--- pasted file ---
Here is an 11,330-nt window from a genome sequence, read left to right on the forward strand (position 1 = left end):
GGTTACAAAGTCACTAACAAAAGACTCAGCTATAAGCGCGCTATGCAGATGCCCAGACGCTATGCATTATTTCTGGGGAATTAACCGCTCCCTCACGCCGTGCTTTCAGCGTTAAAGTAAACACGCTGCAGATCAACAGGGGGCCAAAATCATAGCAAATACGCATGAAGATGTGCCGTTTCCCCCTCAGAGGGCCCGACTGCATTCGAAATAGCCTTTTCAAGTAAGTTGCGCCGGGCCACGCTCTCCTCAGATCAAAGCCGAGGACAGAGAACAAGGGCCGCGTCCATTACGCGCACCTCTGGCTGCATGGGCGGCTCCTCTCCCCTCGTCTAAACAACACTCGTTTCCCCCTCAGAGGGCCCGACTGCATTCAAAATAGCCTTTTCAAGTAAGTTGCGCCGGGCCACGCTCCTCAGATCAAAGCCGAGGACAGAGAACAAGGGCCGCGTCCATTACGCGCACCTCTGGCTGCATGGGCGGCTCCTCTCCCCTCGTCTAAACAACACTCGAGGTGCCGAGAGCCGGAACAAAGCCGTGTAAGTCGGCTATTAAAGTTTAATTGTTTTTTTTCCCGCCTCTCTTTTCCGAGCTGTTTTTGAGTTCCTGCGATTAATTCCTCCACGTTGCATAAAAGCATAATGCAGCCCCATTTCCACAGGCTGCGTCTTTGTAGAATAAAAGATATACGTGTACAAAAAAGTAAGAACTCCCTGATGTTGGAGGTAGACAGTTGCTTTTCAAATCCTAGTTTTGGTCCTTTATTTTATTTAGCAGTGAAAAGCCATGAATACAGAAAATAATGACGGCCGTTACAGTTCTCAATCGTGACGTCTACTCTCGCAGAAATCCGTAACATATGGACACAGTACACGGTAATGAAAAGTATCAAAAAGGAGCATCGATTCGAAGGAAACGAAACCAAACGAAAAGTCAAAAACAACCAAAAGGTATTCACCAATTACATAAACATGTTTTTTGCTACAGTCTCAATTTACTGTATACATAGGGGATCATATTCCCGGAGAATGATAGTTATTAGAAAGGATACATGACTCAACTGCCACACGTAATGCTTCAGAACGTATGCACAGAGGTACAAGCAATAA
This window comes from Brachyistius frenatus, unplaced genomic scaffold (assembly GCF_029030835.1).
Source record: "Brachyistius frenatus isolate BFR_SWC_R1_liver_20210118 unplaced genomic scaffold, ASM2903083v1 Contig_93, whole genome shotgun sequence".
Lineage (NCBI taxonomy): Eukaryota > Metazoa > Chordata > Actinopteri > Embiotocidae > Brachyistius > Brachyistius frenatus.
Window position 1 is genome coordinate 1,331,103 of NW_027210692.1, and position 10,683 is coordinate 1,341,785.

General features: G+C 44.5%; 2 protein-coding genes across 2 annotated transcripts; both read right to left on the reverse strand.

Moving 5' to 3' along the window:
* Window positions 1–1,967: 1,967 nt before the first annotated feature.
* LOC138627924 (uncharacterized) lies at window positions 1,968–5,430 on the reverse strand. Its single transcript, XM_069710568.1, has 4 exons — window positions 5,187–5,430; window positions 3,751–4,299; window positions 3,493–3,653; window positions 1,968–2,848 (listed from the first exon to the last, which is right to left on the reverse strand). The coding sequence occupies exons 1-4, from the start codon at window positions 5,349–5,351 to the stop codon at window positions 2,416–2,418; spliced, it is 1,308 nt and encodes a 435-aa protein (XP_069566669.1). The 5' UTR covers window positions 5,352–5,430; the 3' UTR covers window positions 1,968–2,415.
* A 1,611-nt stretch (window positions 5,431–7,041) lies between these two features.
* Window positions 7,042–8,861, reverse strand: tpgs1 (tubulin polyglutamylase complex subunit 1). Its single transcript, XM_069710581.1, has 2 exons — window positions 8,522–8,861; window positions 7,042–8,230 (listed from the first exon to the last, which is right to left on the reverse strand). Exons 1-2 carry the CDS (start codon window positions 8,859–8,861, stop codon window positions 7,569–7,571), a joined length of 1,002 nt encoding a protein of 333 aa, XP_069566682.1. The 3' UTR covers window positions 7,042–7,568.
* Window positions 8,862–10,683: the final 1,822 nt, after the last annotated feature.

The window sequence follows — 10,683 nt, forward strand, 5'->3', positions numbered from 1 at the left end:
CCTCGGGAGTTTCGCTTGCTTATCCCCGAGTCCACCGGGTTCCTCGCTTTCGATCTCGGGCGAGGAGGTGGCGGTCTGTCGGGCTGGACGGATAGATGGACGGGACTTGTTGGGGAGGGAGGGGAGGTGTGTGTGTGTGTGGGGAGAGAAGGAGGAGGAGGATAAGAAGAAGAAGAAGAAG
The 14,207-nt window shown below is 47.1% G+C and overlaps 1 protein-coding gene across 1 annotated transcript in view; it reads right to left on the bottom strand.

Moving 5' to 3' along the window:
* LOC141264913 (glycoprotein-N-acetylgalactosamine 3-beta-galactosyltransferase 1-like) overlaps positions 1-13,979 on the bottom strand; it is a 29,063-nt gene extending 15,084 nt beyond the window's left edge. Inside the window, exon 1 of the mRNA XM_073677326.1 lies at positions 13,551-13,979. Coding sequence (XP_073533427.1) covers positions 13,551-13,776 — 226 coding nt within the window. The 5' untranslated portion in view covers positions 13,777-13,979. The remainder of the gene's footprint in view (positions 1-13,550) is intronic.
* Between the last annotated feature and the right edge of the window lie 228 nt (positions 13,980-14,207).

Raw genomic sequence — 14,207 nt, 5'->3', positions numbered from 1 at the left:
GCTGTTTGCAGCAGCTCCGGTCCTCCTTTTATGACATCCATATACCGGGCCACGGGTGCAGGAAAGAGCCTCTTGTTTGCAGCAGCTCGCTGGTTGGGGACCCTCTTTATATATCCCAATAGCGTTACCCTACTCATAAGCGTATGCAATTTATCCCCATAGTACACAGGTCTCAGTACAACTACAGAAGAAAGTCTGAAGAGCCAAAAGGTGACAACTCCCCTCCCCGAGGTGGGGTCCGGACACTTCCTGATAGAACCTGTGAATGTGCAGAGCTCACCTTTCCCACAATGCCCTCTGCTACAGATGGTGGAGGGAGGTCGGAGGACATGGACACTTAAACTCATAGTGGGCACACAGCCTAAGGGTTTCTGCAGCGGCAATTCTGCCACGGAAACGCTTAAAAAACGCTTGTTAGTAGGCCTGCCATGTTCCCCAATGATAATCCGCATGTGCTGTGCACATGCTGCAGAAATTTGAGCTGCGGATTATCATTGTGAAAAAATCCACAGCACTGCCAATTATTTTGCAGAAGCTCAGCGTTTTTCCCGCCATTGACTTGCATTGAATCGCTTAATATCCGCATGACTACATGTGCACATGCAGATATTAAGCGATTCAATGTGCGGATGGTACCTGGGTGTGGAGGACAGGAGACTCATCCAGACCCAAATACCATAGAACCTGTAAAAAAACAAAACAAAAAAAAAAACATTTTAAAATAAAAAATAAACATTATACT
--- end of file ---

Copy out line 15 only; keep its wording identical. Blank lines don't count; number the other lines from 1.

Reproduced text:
CCTCGGGAGTTTCGCTTGCTTATCCCCGAGTCCACCGGGTTCCTCGCTTTCGATCTCGGGCGAGGAGGTGGCGGTCTGTCGGGCTGGACGGATAGATGGACGGGACTTGTTGGGGAGGGAGGGGAGGTGTGTGTGTGTGTGGGGAGAGAAGGAGGAGGAGGATAAGAAGAAGAAGAAGAAG